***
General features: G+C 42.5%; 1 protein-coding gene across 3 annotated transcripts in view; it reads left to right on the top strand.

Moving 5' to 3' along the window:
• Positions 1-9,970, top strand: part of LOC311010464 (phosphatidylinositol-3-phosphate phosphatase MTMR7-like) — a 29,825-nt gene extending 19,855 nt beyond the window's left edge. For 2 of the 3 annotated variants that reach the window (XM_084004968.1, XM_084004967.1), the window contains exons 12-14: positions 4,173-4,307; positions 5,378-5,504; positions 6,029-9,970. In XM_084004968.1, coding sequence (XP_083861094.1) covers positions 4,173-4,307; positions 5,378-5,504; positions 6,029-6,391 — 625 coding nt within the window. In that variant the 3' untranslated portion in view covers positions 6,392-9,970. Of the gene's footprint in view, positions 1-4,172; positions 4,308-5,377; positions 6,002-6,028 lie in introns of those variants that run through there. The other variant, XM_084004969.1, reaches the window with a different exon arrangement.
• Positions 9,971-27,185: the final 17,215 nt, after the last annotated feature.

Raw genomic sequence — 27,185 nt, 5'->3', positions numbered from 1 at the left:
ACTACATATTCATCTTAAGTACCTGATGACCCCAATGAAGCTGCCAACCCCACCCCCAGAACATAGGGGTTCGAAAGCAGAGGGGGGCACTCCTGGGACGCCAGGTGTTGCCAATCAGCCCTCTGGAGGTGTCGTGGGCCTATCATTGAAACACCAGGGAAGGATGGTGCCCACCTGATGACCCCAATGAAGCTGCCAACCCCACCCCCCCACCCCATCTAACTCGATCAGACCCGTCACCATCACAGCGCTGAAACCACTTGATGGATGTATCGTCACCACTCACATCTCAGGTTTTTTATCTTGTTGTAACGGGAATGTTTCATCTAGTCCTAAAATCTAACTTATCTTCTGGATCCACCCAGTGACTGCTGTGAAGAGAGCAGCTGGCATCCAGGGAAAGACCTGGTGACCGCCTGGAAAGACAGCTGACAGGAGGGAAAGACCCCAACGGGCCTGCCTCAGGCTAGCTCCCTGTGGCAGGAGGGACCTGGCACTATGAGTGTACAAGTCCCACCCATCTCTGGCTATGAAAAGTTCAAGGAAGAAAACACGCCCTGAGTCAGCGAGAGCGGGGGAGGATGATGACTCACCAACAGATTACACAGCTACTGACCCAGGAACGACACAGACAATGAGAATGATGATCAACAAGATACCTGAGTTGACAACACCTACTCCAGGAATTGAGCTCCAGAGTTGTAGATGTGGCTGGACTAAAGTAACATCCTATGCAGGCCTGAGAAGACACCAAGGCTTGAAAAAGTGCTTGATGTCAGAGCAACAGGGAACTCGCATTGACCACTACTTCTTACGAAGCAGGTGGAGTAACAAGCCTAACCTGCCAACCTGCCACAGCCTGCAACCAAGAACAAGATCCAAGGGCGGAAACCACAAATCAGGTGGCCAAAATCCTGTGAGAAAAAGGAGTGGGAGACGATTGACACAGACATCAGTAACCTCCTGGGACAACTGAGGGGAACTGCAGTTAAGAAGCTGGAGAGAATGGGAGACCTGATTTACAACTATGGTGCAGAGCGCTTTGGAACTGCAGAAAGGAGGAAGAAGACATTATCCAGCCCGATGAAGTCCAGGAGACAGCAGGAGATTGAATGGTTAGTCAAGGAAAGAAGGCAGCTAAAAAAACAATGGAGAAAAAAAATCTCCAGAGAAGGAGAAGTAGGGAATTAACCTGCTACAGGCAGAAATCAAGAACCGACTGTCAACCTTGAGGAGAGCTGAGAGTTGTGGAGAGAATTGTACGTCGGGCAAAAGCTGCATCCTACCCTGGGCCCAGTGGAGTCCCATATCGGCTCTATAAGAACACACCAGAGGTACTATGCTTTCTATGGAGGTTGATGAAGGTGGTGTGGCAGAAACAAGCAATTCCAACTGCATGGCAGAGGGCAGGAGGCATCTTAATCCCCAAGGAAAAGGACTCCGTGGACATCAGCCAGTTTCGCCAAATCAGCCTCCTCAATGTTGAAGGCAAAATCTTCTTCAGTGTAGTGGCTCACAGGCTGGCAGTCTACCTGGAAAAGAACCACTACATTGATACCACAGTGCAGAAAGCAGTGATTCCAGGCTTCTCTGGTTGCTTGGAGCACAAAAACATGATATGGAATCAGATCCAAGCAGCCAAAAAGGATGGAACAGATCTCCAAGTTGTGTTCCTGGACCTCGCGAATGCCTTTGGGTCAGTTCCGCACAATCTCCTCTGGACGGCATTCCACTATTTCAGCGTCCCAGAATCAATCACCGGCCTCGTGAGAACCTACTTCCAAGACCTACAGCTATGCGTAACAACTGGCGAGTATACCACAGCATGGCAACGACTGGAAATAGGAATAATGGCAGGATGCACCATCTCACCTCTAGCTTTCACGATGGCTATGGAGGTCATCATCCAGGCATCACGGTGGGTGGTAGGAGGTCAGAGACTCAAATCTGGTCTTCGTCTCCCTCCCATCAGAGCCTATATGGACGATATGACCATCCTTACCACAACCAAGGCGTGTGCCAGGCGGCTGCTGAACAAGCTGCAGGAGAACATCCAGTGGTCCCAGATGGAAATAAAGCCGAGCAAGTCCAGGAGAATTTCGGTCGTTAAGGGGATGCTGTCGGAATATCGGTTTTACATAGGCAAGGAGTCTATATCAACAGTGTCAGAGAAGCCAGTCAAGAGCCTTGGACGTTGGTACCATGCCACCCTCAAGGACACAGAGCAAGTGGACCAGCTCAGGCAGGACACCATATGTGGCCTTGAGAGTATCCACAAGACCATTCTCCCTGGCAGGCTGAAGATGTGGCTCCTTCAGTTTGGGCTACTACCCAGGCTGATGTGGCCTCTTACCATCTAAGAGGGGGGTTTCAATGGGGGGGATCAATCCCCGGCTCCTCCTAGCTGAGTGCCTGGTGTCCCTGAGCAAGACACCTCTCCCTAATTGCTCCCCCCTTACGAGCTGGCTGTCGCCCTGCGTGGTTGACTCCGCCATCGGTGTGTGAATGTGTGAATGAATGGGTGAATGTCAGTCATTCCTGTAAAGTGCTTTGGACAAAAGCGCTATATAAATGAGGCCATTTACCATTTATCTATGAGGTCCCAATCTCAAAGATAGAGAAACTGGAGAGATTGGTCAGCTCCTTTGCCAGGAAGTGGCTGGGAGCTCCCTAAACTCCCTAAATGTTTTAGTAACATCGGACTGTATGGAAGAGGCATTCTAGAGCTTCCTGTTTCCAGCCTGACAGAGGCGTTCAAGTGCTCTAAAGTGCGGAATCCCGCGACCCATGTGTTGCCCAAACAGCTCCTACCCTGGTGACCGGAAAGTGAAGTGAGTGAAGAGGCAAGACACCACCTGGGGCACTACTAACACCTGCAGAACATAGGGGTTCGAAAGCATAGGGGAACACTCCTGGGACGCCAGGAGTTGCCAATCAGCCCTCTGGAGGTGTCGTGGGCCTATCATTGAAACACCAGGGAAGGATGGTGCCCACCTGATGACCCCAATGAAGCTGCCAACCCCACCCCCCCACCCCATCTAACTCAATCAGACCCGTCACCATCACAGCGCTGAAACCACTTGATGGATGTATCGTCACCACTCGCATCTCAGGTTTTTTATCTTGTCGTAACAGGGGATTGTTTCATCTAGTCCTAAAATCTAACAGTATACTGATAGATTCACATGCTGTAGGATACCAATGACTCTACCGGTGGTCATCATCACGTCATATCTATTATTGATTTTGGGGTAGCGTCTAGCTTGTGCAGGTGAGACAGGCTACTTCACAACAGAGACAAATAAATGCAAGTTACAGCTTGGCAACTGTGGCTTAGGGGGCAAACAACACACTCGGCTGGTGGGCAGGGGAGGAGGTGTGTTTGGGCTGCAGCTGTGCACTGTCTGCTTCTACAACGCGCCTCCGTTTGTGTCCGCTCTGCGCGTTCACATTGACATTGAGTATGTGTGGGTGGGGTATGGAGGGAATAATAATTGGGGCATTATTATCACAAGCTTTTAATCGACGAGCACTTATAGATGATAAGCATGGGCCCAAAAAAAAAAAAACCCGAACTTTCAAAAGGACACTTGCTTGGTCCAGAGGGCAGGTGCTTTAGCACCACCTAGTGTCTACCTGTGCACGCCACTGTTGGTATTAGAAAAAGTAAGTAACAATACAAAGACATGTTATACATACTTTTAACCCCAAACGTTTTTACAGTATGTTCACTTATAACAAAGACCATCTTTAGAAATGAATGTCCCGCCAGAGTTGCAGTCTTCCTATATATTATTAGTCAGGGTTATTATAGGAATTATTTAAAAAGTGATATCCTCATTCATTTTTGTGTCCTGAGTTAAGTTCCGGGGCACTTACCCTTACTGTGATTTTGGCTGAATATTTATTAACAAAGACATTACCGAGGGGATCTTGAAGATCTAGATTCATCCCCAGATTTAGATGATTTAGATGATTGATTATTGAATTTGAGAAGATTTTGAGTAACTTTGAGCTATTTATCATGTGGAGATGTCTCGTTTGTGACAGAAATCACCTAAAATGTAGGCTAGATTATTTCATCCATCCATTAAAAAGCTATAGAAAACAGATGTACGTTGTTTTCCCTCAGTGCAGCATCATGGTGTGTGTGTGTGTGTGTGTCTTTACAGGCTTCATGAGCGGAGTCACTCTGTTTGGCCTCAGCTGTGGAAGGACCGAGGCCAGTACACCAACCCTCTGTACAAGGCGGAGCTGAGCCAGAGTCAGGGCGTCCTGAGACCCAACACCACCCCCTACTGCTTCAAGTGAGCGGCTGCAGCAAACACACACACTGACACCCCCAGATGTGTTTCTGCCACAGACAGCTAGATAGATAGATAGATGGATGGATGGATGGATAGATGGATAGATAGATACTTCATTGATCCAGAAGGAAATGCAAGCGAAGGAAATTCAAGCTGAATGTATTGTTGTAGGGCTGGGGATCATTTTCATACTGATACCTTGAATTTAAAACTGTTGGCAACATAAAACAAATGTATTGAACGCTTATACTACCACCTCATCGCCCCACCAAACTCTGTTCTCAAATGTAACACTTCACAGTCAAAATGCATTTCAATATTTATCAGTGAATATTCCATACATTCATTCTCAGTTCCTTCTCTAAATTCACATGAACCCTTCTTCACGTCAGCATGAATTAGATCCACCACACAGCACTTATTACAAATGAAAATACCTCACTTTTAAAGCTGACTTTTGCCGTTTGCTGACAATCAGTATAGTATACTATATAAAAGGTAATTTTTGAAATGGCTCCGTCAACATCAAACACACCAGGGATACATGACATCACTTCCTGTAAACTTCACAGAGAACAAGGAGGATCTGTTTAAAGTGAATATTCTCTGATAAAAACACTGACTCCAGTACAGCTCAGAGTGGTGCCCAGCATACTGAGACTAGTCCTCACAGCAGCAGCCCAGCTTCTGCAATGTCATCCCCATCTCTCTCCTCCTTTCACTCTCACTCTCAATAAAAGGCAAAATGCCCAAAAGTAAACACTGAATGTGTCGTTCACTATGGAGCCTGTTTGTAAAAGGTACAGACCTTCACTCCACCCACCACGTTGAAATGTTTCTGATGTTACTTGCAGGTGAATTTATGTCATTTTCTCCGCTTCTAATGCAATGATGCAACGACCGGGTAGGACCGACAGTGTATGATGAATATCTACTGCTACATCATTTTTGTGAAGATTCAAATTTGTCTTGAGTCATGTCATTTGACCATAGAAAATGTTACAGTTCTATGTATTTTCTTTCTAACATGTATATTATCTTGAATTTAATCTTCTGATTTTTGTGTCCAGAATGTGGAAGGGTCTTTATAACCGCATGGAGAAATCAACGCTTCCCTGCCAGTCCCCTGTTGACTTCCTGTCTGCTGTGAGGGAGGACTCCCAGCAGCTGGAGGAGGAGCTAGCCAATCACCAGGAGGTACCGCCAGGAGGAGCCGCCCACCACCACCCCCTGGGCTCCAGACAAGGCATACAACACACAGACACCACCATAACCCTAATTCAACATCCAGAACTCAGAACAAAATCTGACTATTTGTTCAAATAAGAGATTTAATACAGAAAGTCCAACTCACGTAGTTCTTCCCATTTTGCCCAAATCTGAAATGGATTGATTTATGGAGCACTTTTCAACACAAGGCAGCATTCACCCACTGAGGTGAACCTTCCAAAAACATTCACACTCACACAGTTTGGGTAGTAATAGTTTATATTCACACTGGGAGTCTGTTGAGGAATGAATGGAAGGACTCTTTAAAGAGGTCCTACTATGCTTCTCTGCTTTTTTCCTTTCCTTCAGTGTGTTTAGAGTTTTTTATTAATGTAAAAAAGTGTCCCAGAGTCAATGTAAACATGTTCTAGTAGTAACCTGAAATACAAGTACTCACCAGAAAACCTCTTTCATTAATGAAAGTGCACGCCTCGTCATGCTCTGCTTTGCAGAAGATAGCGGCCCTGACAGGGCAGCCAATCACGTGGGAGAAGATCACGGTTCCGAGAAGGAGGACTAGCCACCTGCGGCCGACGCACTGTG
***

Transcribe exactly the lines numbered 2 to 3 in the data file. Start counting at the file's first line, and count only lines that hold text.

Moving 5' to 3' along the window:
• Positions 1-9,970, top strand: part of LOC311010464 (phosphatidylinositol-3-phosphate phosphatase MTMR7-like) — a 29,825-nt gene extending 19,855 nt beyond the window's left edge. For 2 of the 3 annotated variants that reach the window (XM_084004968.1, XM_084004967.1), the window contains exons 12-14: positions 4,173-4,307; positions 5,378-5,504; positions 6,029-9,970. In XM_084004968.1, coding sequence (XP_083861094.1) covers positions 4,173-4,307; positions 5,378-5,504; positions 6,029-6,391 — 625 coding nt within the window. In that variant the 3' untranslated portion in view covers positions 6,392-9,970. Of the gene's footprint in view, positions 1-4,172; positions 4,308-5,377; positions 6,002-6,028 lie in introns of those variants that run through there. The other variant, XM_084004969.1, reaches the window with a different exon arrangement.